Photos posted by the City of East Liverpool, Ohio:
The photos included the following message:
Sound familiar? The Appalachia region of America has mining communities with widespread poverty, a poor healthcare system, and rates of opioid addiction that are highest in the world.
Black lung is also back and worse than ever. Coal companies have a habit of denying disability claims until victims die an early death.
Center for Public Integrity: Breathless and Burdened
Yearlong investigation examines how doctors and lawyers, working at the behest of the coal industry, have helped defeat the benefits claims of miners sick and dying of black lung, even as disease rates are on the rise and an increasing number of miners are turning to a system that was supposed to help alleviate their suffering.
Part One: The Law Firm
Part Two: The Doctors
Part Three: The Next Battleground
Good news! The Johns Hopkins black-lung evaluation program that routinely sided with coal companies against the claims of miners who said they were suffering from pneumoconiosis has closed for good.
Scroll down to learn more about poverty, addiction, and cancer rates in Appalachian mining communities. Click the image on the right to learn why America's victims of addiction are turning to heroin.
The Video that Ruined Larson's Televangelism Career
Poverty, Addiction, and Healthcare
Problems in American Mining Communities
Corporations and politicians gain financially, while holding the health and vote of Appalachia hostage with threat of employment leaving. As the information below shows, the human cost is severe.
Study says advanced form of black lung at historically high levels:
Life Expectancy Change by County, 1997 - 2007
From WV Public Radio:
"We also ask whether society is ready to treat addiction as a health issue, or whether we are still quick to make moral judgments about people with drug addictions. Finally, we debate what's at fault.
The Needle and the Damage Done: West Virginia's Heroin Epidemic
"West Virginia has the nation's worst rate of drug overdose deaths. It started with prescription painkillers, and now is increasingly fueled by heroin."
War on Poverty vs. War on the Poor
Poverty in Central Appalachia
Because it has worked for them, to keep their labor force vulnerable, keep them powerless.”
-Cynthia M. Duncan, Ph.D., Professor of Sociology
Fox News is Unfortunately a Popular
form of Entertainment in Appalachia
Learn more about the SafeLink phone program from FactCheck.org
Guest panelist Katie Pavlich:
"On top of it, we're subsidizing cell phones for these people... Not only were people who aren't qualified getting these phones, they're actually selling them back for drug money and using the money from their sold Obamacare phones to buy drugs."
Pavlich's most recent book:
Assault & Flattery: The Truth About the Left and Their War on Women
Pavlich also won an award for her blogging:
Speaking of drugs, Journalist Gary Webb's 1996 'Dark Alliance' series in the San Jose Mercury News prompted the first and last Central Intelligence Agency director Q&A session with the community (in Los Angeles), and inspired the the 2014 movie Kill the Messenger.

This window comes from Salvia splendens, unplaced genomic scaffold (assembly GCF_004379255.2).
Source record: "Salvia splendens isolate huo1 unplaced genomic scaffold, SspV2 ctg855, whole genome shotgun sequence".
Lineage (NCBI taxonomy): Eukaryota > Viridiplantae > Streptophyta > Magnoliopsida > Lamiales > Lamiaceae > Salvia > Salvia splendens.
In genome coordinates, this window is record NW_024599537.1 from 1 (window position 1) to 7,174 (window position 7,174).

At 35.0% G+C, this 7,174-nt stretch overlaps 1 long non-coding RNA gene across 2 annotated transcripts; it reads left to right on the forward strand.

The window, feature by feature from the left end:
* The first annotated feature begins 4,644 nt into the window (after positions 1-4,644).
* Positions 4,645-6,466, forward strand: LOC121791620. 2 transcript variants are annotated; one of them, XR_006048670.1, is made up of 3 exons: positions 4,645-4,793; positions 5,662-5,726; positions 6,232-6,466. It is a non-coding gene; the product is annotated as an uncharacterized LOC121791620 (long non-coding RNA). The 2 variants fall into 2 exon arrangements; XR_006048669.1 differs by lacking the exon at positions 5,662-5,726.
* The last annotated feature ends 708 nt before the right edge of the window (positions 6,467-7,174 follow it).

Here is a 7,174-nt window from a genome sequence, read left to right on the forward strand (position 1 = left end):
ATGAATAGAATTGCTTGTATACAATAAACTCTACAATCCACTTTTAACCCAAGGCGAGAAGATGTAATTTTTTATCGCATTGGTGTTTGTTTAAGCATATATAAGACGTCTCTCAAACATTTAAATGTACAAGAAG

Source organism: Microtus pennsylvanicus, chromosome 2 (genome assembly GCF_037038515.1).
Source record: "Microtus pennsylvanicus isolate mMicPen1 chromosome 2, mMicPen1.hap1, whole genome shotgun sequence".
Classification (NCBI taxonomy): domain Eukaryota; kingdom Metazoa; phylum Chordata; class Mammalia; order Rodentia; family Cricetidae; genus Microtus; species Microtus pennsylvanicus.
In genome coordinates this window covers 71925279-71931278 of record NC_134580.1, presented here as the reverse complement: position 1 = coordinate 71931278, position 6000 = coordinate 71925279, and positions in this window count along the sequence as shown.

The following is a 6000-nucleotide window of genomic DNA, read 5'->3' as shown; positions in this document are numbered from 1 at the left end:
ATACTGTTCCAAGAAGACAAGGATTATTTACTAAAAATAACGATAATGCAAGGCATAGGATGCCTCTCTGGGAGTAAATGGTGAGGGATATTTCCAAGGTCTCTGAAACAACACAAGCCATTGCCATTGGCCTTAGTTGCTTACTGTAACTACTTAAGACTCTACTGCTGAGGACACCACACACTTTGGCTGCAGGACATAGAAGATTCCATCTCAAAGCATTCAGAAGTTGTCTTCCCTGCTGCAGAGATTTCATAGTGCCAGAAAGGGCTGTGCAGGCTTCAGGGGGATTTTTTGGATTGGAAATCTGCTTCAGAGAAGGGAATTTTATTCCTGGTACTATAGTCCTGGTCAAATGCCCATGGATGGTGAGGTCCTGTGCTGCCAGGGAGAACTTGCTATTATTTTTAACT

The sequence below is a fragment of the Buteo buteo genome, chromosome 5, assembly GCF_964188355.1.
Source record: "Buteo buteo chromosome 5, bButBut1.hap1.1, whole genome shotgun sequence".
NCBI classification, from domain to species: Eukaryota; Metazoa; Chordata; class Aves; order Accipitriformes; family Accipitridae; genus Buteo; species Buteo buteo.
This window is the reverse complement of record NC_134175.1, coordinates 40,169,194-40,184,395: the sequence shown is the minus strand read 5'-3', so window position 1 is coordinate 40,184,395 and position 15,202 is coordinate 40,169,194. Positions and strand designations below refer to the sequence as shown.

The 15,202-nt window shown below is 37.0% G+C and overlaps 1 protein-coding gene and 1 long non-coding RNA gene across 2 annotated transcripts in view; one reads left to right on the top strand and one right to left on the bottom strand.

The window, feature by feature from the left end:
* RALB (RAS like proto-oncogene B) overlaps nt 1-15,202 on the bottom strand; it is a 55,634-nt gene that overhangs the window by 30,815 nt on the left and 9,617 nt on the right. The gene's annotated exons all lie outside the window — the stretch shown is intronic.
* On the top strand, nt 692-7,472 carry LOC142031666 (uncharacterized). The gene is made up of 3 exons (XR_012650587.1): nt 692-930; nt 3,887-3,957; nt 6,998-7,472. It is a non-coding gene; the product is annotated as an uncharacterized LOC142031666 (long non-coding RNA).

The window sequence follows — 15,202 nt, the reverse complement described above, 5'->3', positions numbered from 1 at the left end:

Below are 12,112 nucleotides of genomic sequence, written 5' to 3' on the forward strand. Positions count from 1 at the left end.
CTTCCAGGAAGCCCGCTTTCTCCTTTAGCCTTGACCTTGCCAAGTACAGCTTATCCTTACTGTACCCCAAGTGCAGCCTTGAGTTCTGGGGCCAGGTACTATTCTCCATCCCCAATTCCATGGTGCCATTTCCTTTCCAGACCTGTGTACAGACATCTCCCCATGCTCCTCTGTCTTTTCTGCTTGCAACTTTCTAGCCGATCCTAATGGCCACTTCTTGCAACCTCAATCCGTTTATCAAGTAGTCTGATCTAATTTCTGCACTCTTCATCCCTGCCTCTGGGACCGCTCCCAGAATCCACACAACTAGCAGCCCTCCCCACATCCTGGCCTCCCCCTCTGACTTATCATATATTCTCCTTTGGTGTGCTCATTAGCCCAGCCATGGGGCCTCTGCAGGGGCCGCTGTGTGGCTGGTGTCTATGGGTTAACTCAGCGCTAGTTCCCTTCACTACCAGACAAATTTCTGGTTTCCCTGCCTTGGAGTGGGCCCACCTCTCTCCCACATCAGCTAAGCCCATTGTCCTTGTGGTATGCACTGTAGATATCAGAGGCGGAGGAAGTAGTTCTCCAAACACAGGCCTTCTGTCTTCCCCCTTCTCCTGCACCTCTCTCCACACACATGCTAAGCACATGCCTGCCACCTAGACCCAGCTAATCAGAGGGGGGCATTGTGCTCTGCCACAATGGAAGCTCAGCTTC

DemocracyNow: "For the better part of a decade, a San Francisco Bay Area drug ring sold tons of cocaine to the Crips and Bloods street gangs of Los Angeles and funneled millions in drug profits to a Latin American guerrilla army run by the U.S. Central Intelligence Agency. This drug network opened the first pipeline between Colombia’s cocaine cartels and the black neighborhoods of Los Angeles, a city now known as the 'crack' capital of the world."
Imagine when citizens didn't have access to the internet. The most vulnerable were easy victims. It is still a struggle.
If you look at history, there has always been a champion of the poor against the social class with the most power and influence.
Abuse of the underserved is what happens when income inequality becomes vast and large segments of the population are marginalized.
When did class warrior become a negative thing? Class warriors have been the voice the American working class against "robber barons" since the 19th century.
NPR: You're being treated unfairly at work. How do you react — voice your concerns or stay quiet?
"The reaction may indicate whether you're a powerful or powerless person, this study says, but it could also explain how inequality is maintained in society. Powerful people react swiftly when they are victims of unfairness, while less powerful people are slow to notice and react to injustice, according to research published in the Personality and Social Psychology Bulletin.
"Power shapes how quickly you respond to self-related injustices.
When people have a lot of power and resources, they come to feel like they deserve better outcomes than others," explains Takuya Sawaoka, Stanford University doctoral student who also authored
Social anxiety and self-consciousness in binge eating disorder: Associations with eating disorder psychopathology."
Hit single by 'Postcards of Life': Children of the Sun
3 Perspectives to Change Your Outlook on Life (Click image to access link)